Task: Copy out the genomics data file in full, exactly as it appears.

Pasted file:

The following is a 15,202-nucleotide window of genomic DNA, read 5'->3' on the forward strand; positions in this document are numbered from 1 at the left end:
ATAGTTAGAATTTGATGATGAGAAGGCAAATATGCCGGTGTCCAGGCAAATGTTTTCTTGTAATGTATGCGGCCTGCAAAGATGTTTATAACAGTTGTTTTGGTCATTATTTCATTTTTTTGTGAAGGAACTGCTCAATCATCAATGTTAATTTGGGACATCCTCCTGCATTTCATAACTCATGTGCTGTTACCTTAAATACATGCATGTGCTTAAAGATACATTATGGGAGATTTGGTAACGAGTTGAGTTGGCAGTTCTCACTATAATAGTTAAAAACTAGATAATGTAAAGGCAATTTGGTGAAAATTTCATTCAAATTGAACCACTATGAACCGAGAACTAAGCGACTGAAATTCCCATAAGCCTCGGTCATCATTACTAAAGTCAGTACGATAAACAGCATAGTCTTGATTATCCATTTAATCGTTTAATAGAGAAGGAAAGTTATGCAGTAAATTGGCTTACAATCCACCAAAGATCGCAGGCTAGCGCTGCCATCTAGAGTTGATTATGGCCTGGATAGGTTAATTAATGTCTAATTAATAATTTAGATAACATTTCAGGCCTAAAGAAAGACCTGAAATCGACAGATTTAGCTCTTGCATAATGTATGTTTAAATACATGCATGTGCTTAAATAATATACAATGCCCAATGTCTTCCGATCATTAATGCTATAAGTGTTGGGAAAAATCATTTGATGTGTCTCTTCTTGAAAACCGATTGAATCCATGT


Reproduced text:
The following is a 15,202-nucleotide window of genomic DNA, read 5'->3' on the forward strand; positions in this document are numbered from 1 at the left end:
ATAGTTAGAATTTGATGATGAGAAGGCAAATATGCCGGTGTCCAGGCAAATGTTTTCTTGTAATGTATGCGGCCTGCAAAGATGTTTATAACAGTTGTTTTGGTCATTATTTCATTTTTTTGTGAAGGAACTGCTCAATCATCAATGTTAATTTGGGACATCCTCCTGCATTTCATAACTCATGTGCTGTTACCTTAAATACATGCATGTGCTTAAAGATACATTATGGGAGATTTGGTAACGAGTTGAGTTGGCAGTTCTCACTATAATAGTTAAAAACTAGATAATGTAAAGGCAATTTGGTGAAAATTTCATTCAAATTGAACCACTATGAACCGAGAACTAAGCGACTGAAATTCCCATAAGCCTCGGTCATCATTACTAAAGTCAGTACGATAAACAGCATAGTCTTGATTATCCATTTAATCGTTTAATAGAGAAGGAAAGTTATGCAGTAAATTGGCTTACAATCCACCAAAGATCGCAGGCTAGCGCTGCCATCTAGAGTTGATTATGGCCTGGATAGGTTAATTAATGTCTAATTAATAATTTAGATAACATTTCAGGCCTAAAGAAAGACCTGAAATCGACAGATTTAGCTCTTGCATAATGTATGTTTAAATACATGCATGTGCTTAAATAATATACAATGCCCAATGTCTTCCGATCATTAATGCTATAAGTGTTGGGAAAAATCATTTGATGTGTCTCTTCTTGAAAACCGATTGAATCCATGT